Analysts from Commonwealth Bank of Australia (ASX: CBA) believe that the iron ore price is going to keep falling.
There are a number of different opinions out there, but this one comes from Vivek Dhar, an analyst for mining and energy commodities at CBA.
Despite the fact that the iron ore price has roughly halved over the last five months, the call is that iron ore could fall more than 25% to US$85 per tonne by the end of next year, according to reporting by the Australian Financial Review.
The main reason for that negative outlook is because of China’s efforts to reduce its emissions by cutting how much steel is being produced.
Mr Dhar reportedly wrote:
These steel output cuts, driven by emission reduction goals, aim to cap China’s steel output in 2021 at 2020 levels.
China’s steel output is crucial to iron ore prices because China accounts for 70 per cent ‑ 75 per cent of the world’s iron ore imports.
What do the big ASX 200 miners think about the iron ore price?
The resources giant BHP released some thoughts on the iron ore price when it reported its FY21 result.
It noted that the iron ore prices have been elevated since the Brazil dam disaster that disrupted the iron ore market in early 2019. The miner said that conditions have been “particularly tight” since the second half of the 2020 calendar year, with a new record for the iron ore price. Lower iron ore production from some other major iron ore producers contributed to this.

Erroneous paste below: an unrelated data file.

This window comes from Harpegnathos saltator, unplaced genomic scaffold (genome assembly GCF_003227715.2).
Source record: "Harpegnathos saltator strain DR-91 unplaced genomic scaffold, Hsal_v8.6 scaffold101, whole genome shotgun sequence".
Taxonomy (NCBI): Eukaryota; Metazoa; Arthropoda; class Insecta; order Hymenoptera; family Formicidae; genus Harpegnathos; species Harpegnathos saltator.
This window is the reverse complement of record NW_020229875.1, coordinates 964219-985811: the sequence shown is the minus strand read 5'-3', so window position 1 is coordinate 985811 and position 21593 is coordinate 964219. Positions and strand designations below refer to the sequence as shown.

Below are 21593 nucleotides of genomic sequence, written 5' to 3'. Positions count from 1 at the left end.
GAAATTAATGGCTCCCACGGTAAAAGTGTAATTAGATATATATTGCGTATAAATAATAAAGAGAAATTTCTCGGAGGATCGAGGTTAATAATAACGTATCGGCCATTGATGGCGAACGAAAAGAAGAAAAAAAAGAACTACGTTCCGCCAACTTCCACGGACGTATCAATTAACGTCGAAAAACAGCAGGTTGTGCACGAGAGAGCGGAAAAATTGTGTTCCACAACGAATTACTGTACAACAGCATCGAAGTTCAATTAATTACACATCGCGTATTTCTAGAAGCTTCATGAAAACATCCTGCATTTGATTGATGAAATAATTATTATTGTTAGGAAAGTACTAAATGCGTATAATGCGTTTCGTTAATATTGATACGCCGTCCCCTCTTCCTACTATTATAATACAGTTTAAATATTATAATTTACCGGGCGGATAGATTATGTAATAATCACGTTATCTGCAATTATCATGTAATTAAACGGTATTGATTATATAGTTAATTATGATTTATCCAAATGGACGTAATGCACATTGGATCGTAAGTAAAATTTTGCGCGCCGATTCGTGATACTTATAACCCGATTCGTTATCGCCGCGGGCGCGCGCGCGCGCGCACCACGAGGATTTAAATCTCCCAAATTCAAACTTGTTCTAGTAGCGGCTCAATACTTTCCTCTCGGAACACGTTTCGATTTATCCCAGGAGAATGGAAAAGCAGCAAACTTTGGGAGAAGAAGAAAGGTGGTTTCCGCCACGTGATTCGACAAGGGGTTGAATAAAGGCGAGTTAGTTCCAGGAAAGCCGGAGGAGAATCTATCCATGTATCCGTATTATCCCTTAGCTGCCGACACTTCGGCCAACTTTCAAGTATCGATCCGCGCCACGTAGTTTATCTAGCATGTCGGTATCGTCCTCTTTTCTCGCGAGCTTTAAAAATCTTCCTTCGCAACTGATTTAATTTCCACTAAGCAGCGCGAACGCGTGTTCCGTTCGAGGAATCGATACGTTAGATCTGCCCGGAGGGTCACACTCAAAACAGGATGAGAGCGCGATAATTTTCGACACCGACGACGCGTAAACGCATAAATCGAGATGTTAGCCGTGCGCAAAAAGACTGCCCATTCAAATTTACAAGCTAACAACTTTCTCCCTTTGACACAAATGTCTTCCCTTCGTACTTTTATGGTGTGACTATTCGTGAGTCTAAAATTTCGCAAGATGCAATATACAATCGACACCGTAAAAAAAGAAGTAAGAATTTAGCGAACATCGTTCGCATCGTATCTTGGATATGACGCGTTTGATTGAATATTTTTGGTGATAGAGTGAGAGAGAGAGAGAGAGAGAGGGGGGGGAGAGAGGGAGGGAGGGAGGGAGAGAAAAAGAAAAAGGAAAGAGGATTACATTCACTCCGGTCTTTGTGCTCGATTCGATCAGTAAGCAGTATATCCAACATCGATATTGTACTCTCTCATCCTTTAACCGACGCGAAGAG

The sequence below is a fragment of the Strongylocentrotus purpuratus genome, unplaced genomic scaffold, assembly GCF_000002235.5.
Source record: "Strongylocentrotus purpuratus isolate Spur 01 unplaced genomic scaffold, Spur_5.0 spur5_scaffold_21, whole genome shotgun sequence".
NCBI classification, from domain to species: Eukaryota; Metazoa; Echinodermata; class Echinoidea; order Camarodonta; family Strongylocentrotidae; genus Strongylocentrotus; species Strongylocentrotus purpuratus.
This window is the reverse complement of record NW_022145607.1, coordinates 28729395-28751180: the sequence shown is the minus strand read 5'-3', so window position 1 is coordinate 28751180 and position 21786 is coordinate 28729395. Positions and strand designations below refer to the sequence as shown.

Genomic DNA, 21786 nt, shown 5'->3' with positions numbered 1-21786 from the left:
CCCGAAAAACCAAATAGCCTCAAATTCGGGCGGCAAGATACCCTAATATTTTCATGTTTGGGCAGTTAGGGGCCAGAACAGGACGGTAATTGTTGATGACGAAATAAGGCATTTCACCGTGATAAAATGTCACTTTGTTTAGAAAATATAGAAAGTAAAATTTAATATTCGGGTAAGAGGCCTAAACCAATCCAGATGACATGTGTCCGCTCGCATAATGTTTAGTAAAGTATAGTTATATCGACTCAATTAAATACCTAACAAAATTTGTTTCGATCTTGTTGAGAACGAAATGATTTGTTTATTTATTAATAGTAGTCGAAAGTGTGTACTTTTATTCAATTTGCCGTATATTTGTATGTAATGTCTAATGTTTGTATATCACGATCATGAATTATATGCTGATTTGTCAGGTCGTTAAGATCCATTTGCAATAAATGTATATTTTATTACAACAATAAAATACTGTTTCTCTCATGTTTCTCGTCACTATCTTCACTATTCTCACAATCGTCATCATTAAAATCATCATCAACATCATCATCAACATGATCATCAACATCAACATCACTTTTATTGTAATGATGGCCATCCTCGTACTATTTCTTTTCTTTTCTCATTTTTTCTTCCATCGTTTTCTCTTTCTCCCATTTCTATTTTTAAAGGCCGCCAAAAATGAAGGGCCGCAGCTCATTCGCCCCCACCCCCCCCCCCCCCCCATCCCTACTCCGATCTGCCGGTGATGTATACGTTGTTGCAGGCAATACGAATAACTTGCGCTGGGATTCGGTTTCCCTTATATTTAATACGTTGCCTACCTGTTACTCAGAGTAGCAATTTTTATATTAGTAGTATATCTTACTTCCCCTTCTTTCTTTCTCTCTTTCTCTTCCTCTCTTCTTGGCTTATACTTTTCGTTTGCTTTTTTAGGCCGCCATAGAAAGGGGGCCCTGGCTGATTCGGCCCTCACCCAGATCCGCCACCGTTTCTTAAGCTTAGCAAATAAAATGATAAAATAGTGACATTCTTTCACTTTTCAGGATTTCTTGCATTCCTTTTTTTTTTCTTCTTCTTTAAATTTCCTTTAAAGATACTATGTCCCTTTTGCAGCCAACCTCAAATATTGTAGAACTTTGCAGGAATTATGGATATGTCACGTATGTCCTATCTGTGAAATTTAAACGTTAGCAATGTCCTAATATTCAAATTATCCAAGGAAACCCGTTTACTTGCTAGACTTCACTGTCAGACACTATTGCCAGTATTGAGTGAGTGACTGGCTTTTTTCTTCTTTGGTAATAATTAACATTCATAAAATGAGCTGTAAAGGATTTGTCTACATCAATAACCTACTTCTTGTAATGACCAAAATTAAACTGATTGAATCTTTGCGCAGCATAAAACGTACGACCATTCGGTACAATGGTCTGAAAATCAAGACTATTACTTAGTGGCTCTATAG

However, BHP said:
Medium term, China’s demand for iron ore is expected to be lower than it is today [on 17 August 2021] as crude steel production plateaus and the scrap-to-steel ratio rises. In the long-term, prices are expected to be determined by high cost production, on a value-in-use adjusted basis, from Australia or Brazil. Quality differentiation is expected to remain a factor in determining iron ore prices.
However, BHP did say that it’s positive about the outlook for long-term global economic growth and commodity demand. Population growth, the infrastructure of decarbonisation and rising living standards are all expected to drive demand for energy, metals and fertilisers for decades to come.